In fact, when Katz and Hameeduddin discuss what they consider the key issues facing Teaneck and the rest of the country, they talk about taxes, budgets, housing and jobs. Not once do they mention immigration or religion. "That should be the topic of every politician: jobs, jobs, jobs," said Hameeduddin, who says he was nudged into running for the two-year term by Katz.
At first, Adam Gussen, the deputy mayor, worried about the reaction of his Orthodox Jewish constituents when they were asked to sign a petition to put Hameeduddin on the mayoral ballot. "The question in my mind was, are we really going to get the Orthodox Jewish community to vote for a guy named Mohammed?" Gussen said.
But Ibrahim Hooper, spokesman for the Council on Islamic-American Relations, said it is not surprising that Hameeduddin has Jewish fans. "The Jewish community has been targeted in the past and is still targeted in the same way that Muslims are targeted," Hooper said. "There should be natural alliances there."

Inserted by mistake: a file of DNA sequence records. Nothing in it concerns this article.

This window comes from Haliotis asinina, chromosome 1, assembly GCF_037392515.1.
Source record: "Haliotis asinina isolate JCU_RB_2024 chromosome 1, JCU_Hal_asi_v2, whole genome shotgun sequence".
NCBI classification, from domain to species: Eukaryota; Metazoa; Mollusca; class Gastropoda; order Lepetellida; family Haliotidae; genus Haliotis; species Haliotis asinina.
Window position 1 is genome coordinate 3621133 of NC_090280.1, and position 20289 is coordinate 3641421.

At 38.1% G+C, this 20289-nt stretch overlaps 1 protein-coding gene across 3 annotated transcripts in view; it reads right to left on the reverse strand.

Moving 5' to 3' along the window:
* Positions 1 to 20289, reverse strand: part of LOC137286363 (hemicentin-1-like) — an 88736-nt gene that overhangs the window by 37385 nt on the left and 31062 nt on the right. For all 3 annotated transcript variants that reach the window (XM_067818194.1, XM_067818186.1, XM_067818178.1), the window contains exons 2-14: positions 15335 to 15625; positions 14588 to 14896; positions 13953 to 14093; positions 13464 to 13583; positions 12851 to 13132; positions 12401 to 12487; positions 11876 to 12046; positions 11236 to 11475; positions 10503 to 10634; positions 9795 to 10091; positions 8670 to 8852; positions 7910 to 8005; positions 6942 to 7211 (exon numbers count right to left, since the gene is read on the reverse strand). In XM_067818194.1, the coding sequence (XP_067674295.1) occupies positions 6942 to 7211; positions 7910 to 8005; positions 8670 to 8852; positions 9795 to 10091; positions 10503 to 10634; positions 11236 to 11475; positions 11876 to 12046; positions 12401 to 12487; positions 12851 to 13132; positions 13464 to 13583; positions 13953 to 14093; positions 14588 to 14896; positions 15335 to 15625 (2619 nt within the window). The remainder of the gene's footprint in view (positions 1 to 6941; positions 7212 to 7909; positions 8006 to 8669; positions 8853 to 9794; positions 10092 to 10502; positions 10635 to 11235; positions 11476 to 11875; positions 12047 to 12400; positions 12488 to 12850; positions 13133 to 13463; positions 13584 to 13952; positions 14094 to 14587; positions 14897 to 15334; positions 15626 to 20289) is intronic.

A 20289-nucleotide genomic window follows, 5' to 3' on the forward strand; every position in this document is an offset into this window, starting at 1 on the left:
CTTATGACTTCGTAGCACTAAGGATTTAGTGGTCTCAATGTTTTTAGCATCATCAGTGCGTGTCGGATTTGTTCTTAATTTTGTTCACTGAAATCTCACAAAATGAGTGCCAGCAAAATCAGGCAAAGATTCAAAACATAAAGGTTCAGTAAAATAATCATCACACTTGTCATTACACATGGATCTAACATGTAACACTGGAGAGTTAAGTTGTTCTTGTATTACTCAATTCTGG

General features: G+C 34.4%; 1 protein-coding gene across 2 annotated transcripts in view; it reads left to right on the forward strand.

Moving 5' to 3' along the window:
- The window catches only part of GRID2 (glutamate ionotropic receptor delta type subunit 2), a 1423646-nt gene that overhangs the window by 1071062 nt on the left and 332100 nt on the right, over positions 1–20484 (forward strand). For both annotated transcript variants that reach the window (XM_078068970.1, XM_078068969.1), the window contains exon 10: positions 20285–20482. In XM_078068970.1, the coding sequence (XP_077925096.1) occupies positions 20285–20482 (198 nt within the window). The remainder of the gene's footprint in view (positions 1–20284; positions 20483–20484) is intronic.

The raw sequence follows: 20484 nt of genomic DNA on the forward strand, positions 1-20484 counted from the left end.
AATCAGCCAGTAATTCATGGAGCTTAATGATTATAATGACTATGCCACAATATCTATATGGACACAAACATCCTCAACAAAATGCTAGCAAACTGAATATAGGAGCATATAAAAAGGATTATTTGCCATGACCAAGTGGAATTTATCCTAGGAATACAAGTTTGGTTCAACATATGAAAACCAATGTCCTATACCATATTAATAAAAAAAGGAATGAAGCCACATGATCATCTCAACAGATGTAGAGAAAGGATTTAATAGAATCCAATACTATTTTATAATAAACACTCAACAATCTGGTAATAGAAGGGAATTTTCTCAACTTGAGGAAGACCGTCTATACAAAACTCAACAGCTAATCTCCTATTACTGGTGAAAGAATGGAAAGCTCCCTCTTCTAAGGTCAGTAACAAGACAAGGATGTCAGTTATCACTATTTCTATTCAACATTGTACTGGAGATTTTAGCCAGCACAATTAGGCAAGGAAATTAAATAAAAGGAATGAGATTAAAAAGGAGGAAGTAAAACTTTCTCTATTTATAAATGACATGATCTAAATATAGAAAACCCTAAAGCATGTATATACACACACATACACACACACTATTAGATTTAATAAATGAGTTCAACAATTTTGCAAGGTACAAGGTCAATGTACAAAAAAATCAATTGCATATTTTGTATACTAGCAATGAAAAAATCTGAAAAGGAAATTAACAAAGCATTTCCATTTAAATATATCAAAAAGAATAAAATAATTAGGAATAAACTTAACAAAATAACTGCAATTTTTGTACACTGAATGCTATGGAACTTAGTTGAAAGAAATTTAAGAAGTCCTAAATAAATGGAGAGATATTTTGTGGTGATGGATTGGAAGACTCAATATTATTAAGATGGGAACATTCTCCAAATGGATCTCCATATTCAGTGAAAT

Given his stature as one of a handful of Muslim mayors in the U.S., and Teaneck's proximity to New York City, Hameeduddin has been called on to comment on the debate over Islam and the Lower Manhattan mosque. He appeared recently on CNN and on PBS' "NewsHour."
Hameeduddin says he has no desire for higher office. Between keeping his insurance business going, finding time to eat dinner with his wife, and answering e-mails and phone calls from constituents, this city keeps him busy enough.
Even Hameeduddin's critics say race and religion never played a part in their opposition, and they're surprised at the attention Teaneck has received for having a Muslim mayor. Some worry that Teaneck's problems will be glossed over as people trumpet the city as a model of tolerance. Others fret that Hameeduddin's newfound fame will make it harder for him to focus on local issues.
One such constituent is Art Vatsky, a local political gadfly who hopes that with the national spotlight on Teaneck, Hameeduddin will be more sensitive to the way local issues are handled. But getting an appointment with Hameeduddin is proving difficult for Vatsky, who has yet to meet with the mayor he calls Mohammed.
"When he's in session, it's Mayor," Vatsky said. "But when we're having coffee, it's Mohammed."